Hillary Clinton lackey David Brock refused to apologize to Bernie Sanders on Tuesday for an email his super PAC sent out comparing the Vermont senator to radical British Labour party leader Jeremy Corbyn and deceased Venezuelan dictator Hugo Chavez.
In an interview with Bloomberg, Brock characterized the email, which his super PAC Correct the Record sent out on Monday, as “standard opposition research.”
The email marks the first direct shot across the bow between Clinton and Sanders, who is mounting a surprise challenge to the former secretary of state. In it, Correct the Record pointed to “similarities” between Sanders and Corbyn, who has expressed support for Osama bin Laden and Chavez.
The Brock-backed group drew a line between Chavez and Sanders by pointing to the lawmaker’s support for a 2006 deal between his state and Venezuela’s national oil company to provide fuel to low-income Vermonters. The state was the sixth to agree to the deal, and Sanders said at the time it was not partisan.
The email drew a sharp response from Sanders on Tuesday. In an email to supporters, Sanders called it “the kind of onslaught I expected to see from the Koch Brothers or Sheldon Adelson” — a reference to the wealthy Republican donors.
“What is it that makes you guys think it’s now time to start comparing him to some of these people that you’re comparing him to and associating him with some of these very unsavory folks?” Bloomberg anchor John Heilemann asked Brock.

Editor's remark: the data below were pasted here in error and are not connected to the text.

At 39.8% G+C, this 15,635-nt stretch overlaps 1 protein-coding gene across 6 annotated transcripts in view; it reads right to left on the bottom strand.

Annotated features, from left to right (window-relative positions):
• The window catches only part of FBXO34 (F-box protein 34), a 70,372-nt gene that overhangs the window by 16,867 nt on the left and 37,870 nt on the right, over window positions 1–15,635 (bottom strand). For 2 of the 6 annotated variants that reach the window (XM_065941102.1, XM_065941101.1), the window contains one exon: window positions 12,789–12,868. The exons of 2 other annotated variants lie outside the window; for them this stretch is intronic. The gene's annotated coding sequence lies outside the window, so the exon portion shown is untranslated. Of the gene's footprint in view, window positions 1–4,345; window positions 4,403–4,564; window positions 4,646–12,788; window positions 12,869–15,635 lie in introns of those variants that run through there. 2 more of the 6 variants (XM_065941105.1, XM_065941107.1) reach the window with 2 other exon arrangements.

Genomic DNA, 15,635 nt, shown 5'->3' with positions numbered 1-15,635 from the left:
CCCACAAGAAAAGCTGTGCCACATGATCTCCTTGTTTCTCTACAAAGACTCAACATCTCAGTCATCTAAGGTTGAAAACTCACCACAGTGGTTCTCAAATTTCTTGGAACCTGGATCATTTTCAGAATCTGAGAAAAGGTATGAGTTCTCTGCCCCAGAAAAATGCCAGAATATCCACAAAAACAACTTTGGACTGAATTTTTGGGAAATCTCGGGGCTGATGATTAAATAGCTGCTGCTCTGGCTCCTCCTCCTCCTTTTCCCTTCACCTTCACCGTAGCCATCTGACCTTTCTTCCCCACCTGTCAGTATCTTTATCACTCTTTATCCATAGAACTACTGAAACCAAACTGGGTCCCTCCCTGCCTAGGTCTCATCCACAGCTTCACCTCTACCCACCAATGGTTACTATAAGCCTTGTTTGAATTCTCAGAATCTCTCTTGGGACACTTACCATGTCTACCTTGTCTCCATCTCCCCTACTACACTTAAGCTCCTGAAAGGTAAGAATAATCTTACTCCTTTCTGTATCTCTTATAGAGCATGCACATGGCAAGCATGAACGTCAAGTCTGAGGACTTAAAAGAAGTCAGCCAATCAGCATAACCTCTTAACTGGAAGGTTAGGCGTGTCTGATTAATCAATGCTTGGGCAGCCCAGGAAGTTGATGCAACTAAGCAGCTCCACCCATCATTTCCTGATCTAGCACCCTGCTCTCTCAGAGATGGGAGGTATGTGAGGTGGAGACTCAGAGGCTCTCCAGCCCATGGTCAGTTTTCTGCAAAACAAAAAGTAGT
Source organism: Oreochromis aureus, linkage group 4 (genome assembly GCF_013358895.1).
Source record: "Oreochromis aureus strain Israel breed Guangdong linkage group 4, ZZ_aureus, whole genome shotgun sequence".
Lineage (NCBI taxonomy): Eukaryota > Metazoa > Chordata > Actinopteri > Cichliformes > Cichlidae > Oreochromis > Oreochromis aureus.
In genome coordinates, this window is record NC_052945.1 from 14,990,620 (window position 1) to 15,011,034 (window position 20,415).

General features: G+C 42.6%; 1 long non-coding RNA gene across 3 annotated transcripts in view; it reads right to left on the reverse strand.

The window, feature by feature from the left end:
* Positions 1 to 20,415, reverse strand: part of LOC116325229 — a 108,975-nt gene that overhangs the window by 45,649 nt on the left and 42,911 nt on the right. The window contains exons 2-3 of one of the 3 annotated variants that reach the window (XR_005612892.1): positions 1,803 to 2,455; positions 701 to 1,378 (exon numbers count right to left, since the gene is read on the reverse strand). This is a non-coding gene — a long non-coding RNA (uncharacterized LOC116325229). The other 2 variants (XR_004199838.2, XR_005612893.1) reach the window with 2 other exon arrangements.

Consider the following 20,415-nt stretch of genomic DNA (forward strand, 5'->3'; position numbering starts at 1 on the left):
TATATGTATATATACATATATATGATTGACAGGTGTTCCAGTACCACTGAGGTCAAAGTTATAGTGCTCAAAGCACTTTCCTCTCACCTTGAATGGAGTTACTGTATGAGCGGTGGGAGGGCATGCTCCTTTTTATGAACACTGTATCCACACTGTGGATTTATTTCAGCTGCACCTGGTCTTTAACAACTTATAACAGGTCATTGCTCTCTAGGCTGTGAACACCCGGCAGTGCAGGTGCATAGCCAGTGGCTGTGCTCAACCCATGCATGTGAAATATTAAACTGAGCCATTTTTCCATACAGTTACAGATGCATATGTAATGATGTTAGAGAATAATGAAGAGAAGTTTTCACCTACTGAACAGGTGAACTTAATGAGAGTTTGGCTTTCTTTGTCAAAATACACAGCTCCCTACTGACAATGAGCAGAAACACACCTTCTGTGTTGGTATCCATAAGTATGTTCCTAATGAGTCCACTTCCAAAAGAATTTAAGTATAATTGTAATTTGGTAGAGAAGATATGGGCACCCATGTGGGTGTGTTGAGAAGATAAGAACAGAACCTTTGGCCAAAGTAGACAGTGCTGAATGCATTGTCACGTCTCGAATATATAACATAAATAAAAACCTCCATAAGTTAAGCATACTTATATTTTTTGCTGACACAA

Brock acknowledged that both Sanders and Clinton agree on a number of issues, but defended his group’s attack, saying “you’re going to have to draw some contrasts, this is a political campaign.
Asked if he believes that Sanders resembles Chavez, Brock replied, “the research doesn’t say that, no.”
“The research is factual, it’s fact-based, it’s out there, people can take it for what it’s worth,” he added.
Heilemann pressed Brock, asking “Do you see it as your role now to basically do the dirty work for the Clinton campaign that they don’t want to do against Bernie Sanders directly?”
“There’s no dirty-work involved here. It’s just putting out facts,” said Brock, who became a die-hard Clinton supporter after spending the 1990s criticizing them in conservative media.
Besides Correct the Record, Brock operates Media Matters, a left-wing media watchdog. His dogged support for Clinton’s campaign is the source of much controversy, but it is allowed under federal election law.
“That’s just part of the process. I think it’s a healthy, democratic…process that we’re going to go through,” Brock said of his attack on Sanders.
Mark Halperin, another Bloomberg anchor, jumped in to ask Brock what contrast between Sanders and Clinton he hoped to draw with the email.
“We’re pointing out parts of Senator Sanders’ record,” Brock responded, adding that he believes it’s his job “to sometimes do the media’s homework for it.”
“What was that message you are trying to send about Bernie Sanders?” Halperin asked.
“I’m not going to talk about the framing or the thought behind it,” Brock responded.
Asked, finally, if he planned to apologize to Sanders, Brock responded, “Gosh, no.”
“This is just standard opposition research.”